In April 2020, SDK3 was released, which allowed for node-based programming, and a VRC user created a compiler for Unity C# called UdonSharp that enabled users to write code directly for use in VRC worlds. Creating things for VRC is now very similar to creating things for Unity in general, with some limitations, many VRC-specific things you need to know, and the code runs around a thousands times slower.

How did your idea for trying to bring a more accurate version of aviation to VRChat start?

That idea never existed, I just wanted to learn how to use SDK3 when it was released, and I had been wanting to learn programming for a long time but had never managed to get into it.

Initially I had no idea how to get started with SDK3. Luckily I had a programmer friend who helped me get everything set up, and kickstarted my efforts.

So, since SDK3 allowed programming directly, I wanted to do something that was always very poorly done in SDK2, vehicles. The first thing I tried to make was a car, but I had no idea about the correct way to do it. With my first attempt at a car I couldn't even get the wheels to stay attached to the car without causing big problems with bouncing around a glitching out.

Since the car was such a failure (I only tried for about 2 hours), I decided to try making a simple helicopter-like vehicle, as I could make something fly without attaching wheels to it.

That was pretty easy to get working, and the people I showed it to liked it, but also wanted airplanes. I had some vague idea of what a dot product was, so I tried putting the result of dot(VehicleRigidbody.velocty, VehicleTransform.Down) into the relative up force with a configurable multiplier, which gave me a very basic lift force.

Early Test Pilots aircraft concepts (April 2020).

It was fun, so I continued improving it, I also made a few variations on the simple vehicles I initially created and just played with them with my friends, and random people who joined the public instance.

Since SDK3 was so new I figured I was probably one of the few people who had actually managed to create something with it, so I decided to release what I had made as a prefab.

Anyone with any experience with unity would laugh at the first few releases, since I was very inexperienced with Unity code, but because it was out there and was representing me, I felt a strong need to improve it further.

At some point during the first days, I created a script to allow players to fly around without a vehicle, just to get to the vehicles faster, which has now become an important feature that almost every flight world has enabled.

After a while I started making friends with people who were into flight simulation games, and who had real jobs working with aircraft. They pushed me to improve things further and further, and I guess that's all that has been happening since, really.

Early version of Test Pilots (April 2020).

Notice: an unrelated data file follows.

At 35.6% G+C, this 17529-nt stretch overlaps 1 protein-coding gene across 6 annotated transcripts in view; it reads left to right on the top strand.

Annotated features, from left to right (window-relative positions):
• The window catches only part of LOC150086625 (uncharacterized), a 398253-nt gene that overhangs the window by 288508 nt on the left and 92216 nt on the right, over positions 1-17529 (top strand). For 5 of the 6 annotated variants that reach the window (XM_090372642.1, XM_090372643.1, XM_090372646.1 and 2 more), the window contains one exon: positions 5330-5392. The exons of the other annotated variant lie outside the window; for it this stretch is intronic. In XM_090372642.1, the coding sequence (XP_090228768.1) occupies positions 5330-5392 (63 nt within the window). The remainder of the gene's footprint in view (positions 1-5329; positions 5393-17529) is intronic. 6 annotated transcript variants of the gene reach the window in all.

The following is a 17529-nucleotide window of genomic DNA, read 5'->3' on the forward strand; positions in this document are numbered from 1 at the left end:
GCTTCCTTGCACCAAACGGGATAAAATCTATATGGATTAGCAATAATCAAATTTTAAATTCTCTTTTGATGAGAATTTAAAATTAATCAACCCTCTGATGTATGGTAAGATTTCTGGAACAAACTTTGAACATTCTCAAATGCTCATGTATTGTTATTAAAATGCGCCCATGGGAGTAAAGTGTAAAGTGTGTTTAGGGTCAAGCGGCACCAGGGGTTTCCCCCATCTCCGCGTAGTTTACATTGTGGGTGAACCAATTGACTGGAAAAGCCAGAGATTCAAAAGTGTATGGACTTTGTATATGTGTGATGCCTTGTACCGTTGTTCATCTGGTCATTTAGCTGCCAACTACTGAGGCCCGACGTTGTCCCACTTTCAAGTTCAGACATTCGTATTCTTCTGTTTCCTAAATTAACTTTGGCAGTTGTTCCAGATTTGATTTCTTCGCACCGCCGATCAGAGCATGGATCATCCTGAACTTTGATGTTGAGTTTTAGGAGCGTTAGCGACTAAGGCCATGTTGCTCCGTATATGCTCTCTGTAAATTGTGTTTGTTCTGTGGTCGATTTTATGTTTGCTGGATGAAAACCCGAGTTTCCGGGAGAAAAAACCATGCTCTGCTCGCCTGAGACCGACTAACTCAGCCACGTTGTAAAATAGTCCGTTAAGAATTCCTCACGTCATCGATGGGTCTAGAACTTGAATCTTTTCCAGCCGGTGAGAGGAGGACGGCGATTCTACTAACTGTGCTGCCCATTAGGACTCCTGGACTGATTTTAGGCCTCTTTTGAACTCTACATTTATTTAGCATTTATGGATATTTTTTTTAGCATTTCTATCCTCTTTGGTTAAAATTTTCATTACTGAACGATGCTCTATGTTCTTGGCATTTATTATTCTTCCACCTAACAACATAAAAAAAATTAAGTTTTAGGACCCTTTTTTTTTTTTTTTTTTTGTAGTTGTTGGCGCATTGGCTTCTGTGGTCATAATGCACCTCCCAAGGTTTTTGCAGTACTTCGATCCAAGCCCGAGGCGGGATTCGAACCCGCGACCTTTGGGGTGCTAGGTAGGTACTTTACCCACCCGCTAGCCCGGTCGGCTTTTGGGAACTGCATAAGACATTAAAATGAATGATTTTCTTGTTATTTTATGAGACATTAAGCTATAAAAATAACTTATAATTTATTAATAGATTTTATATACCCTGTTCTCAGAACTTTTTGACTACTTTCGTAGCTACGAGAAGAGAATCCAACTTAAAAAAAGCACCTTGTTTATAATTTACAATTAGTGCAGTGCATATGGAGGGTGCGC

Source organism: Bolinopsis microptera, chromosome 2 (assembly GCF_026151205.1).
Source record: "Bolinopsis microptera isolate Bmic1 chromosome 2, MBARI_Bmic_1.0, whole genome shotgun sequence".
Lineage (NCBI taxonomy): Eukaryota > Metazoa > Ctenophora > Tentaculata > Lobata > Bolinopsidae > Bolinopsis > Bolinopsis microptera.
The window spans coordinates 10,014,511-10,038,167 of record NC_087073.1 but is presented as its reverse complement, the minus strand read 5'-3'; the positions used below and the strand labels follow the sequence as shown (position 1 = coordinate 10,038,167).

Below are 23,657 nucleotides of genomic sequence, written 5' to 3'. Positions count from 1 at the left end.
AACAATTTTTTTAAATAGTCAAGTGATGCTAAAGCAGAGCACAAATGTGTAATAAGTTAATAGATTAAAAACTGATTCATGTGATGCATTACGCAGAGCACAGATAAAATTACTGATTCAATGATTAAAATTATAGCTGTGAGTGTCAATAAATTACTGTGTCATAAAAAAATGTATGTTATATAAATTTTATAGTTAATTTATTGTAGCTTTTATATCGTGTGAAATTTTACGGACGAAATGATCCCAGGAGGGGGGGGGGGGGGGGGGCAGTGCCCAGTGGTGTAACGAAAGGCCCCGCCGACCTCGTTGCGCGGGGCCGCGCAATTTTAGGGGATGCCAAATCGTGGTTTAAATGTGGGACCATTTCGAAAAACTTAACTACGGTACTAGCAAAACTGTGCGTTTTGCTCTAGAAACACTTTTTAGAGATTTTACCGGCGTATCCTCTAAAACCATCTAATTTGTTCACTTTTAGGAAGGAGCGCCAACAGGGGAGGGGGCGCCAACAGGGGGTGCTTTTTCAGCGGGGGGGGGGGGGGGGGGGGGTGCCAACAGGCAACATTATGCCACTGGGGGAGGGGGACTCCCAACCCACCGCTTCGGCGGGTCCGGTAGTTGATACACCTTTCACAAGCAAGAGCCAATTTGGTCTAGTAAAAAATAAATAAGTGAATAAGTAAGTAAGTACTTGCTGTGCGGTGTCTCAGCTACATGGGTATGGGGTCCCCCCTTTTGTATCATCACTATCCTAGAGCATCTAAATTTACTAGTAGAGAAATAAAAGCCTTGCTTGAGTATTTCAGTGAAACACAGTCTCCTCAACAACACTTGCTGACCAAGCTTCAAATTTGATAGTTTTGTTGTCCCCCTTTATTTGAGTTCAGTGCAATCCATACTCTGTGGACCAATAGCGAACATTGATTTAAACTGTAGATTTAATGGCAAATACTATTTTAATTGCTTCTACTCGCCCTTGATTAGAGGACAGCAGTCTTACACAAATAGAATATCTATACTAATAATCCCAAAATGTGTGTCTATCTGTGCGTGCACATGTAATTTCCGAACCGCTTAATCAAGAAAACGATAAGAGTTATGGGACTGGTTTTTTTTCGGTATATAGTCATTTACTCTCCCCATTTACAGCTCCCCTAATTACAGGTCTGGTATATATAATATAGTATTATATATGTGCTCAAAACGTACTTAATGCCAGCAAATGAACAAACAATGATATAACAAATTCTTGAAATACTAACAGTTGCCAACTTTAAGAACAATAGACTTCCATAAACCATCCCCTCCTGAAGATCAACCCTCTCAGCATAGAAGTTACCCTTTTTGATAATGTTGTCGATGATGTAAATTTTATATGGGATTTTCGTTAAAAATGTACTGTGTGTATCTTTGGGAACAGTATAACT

The summer of 2020 in particular was really fun, that was the time I was initially coding all of the functions for the function dials in the plane. Each day I would wake up, code a new feature for 6 hours or so, upload a test world, and all my friends would jump on to test it for the rest of the day.

This period was when I added Afterburner, Bombs, AGMs, AAMs, Brake, Flight Limits, Display Smoke, Flares, Hook (carrier landings), Catapult (carrier takeoff), Fly Level (autopilot), Cruise (hold speed), Canopy Toggle, Fuel Consumption, and the HUD.

Some of this was only possible because of the pandemic. One of my friends, Zweikaku, was laid off from his job as an aircraft mechanic when the pandemic started. He wouldn't have been playing VRC nearly so much if he was at his job and wouldn't have been able to advise me on how aircraft actually work.

During this time is also when I taught one of my long time VRChat friends, 'Sagi-chan' how to use Blender, and he's been modeling planes ever since. Take a look at the 'SAK' aircraft in Test Pilots to see his handy work.

Early model of the SF-1 (2020).

It’s notable that while you were encouraged to further develop it to include more advanced features, you did not go as far as adding navigation systems, radars, instrument landing systems, etc. Why is that?

I won't create anything for my prefab that I don't think will be interesting to me (as a coding exercise or gameplay). I'm only really interested in the flight/combat itself. The specifics of navigation, or targeting are boring to me unless they serve gameplay (which should be fast paced). All the games I enjoy the most are fast paced games that are the easy-to-learn hard-to-master types, like Quake, and Rocket League.

I think flying a plane falls into that easy-to-learn, hard-to-master category even without any physics simplifications, but to get to flying, there are often hurdles to overcome that make it much harder to experience the joy of pure flight, such as managing the aircraft's systems.